R&R 050 | Theft
Theft: A Love Story
First published in: 2006
This edition: first edition, Faber & Faber
Cover design & photography by David Mann
"I don't know if my story is grand enough to be a tragedy, although a lot of shitty stuff did happen."
– Theft, p.1
Reading that first sentence is what made me buy this book by renowned Australian author Peter Carey. Though not quite like "It was the best of times, it was the worst of times", Theft's first sentence captivated me, and made me curious for more. I bought the novel and shelved it for a few years; knowing that I had it in my book case was enough for the time being.
Michael 'Butcher Bones' Boone is a formerly successful painter, recently divorced and generally feeling as low and uninspired as can be. That's all about to change when he meets Marlene Leibovitz. Butcher is intrigued for a number of reasons. Marlene is a modern day damsel in distress, beautiful as they come. Plus her last name… could it possibly mean she's related to Jacques Leibovitz? Butcher wonders. Could this beautiful woman have some connection to Jacques Leibovitz, one of the most famous painters in recent history? Sure enough, Marlene's married to Olivier Leibovitz, Jacques' son. Oh, and just an extra tidbit about Marlene here: she's a thieving con artist.
Together with his idiot savant brother Hugh 'Slow Bones' Boone, Butcher tells the story of life since meeting Marlene, a life in which art theft becomes a central theme. The plot is eventful and entertaining enough, but I could not get into it as much as I had expected. The art theft plotline simply did not captivate me.
Rather, it is the brothers' relationship (one that reminds me of Earl and Randy, My Name is Earl) which quite immediately proves to be the most interesting part of the book. Their alternating voices are distinct, but there's this wonderful interaction. Whereas Butcher's narrative is evasive and secretive, Hugh is more comfortable with honesty and his blunt narrative style is funnier because of it. A lot of what Butcher refuses to tell us, Hugh has no problem with divulging.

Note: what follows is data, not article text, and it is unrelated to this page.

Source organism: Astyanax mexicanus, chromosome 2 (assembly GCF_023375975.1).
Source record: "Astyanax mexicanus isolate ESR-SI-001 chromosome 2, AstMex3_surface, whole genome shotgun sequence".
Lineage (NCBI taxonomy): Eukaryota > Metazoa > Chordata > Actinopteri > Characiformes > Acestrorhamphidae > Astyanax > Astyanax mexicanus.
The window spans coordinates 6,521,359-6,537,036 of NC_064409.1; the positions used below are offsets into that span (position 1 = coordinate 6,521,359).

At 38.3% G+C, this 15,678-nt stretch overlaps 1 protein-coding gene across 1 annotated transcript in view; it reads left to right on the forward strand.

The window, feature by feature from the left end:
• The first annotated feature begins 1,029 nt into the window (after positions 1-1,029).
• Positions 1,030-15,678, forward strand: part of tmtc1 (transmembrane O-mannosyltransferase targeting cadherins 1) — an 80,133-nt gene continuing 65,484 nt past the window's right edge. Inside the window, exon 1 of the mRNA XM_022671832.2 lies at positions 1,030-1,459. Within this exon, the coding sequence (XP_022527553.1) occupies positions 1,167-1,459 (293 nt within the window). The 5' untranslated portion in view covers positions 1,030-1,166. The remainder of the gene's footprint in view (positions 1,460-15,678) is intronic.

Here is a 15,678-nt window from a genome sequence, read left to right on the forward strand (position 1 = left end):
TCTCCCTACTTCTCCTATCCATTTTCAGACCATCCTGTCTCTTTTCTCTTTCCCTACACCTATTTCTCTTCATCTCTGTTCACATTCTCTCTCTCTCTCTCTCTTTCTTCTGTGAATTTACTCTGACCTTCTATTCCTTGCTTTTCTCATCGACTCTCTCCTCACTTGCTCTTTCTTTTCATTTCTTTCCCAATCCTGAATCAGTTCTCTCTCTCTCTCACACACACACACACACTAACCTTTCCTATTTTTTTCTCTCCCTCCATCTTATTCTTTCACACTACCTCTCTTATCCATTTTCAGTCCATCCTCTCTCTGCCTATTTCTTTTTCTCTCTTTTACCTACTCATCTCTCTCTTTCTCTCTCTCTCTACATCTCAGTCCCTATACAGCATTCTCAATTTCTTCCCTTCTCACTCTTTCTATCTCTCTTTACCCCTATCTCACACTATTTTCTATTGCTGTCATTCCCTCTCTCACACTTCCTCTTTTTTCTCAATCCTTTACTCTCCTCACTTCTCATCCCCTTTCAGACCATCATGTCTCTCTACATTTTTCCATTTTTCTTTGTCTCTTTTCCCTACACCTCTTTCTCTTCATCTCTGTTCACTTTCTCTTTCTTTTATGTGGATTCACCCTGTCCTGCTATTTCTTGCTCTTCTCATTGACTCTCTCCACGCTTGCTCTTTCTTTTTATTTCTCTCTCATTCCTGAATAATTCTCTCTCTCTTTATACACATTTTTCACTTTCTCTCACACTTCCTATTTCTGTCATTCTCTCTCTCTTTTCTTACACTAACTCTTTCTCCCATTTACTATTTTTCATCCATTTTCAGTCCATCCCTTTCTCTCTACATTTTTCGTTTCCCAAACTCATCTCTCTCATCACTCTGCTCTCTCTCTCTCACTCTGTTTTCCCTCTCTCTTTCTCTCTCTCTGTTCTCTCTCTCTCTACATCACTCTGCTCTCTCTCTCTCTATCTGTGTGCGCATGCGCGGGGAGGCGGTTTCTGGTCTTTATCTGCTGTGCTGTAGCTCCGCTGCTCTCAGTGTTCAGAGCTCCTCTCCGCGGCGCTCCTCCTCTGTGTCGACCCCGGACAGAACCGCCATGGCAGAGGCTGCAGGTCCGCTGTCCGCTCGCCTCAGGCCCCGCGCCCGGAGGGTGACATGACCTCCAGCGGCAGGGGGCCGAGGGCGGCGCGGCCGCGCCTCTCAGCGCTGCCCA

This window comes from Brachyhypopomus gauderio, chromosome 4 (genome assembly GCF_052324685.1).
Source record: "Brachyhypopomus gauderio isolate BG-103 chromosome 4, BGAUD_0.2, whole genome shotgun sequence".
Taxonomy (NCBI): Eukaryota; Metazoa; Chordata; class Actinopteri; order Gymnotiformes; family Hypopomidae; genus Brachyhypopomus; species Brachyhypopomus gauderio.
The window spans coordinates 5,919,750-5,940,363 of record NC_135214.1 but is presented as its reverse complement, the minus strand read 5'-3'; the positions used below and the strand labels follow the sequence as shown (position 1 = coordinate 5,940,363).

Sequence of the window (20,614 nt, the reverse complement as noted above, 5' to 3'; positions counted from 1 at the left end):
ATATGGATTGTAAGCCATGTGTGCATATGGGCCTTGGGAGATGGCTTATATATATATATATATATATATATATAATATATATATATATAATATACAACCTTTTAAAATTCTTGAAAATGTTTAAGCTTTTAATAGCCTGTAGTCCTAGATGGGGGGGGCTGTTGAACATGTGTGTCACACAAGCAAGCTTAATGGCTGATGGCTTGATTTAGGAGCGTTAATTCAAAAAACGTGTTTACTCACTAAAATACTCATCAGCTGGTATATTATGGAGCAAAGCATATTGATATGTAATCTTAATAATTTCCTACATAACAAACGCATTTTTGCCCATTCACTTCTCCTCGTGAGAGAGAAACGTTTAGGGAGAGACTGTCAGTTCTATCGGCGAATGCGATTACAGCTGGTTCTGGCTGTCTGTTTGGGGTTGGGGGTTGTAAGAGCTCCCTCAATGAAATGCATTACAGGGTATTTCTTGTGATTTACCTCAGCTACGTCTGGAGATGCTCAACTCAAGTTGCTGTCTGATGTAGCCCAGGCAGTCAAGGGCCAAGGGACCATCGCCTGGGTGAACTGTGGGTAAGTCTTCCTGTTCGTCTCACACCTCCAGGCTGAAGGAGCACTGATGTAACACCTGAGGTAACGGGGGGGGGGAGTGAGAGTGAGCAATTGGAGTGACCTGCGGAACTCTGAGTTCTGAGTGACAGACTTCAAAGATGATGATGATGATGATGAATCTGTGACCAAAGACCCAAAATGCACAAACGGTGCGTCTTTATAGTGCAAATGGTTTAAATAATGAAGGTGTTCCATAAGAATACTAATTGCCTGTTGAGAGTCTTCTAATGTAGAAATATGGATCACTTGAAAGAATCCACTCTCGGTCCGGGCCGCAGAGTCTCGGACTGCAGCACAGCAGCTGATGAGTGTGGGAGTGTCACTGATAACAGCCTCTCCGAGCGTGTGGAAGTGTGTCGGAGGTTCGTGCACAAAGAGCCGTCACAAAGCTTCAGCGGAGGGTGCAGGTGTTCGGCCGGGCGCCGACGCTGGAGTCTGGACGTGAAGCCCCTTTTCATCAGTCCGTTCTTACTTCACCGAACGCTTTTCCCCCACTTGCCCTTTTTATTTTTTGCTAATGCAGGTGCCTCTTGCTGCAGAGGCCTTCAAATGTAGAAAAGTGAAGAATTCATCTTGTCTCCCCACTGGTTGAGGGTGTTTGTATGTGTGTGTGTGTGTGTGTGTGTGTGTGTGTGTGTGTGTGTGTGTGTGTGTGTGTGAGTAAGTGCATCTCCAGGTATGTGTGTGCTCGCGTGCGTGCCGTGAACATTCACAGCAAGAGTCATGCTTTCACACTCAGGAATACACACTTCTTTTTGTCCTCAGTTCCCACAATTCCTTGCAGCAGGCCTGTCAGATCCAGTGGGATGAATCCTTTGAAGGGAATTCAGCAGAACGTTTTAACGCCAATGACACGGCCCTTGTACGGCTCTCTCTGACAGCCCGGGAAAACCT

And while Butcher keeps pointing out to us that his brother isn't the sharpest tool in the shed, it actually becomes more clear with every page that Hugh is rather perceptive, and a lot smarter than he is given credit for. For me, Hugh and his observations steal the story, not Butcher with his artistic sufferings – yawn – or Marlene with her cunning tricks. No, Hugh's playfully written chapters were a delight to read. Hugh owns Theft.
Apart from Hugh's narrative perhaps, Theft isn't an easy book to get through. I'm not a native speaker of English, but understanding the English language is usually never a problem for me. However, while reading Theft, I did experience some difficulty with the (Australian) phrasing and use of slang. Furthermore, Carey has a dense writing style, which requires the reader's full attention in order to be fully grasped.
This was my first try at Peter Carey and even though in the end, the art theft story did not hold me in suspense or thrill me, I do feel this is an author whose other work I need to consider reading. I hear great things about Carey's Oscar & Lucinda. You can expect an R&R of that at some point, to be sure.
R&R series (and its photos, reviews) © Karin Elizabeth 2008-2009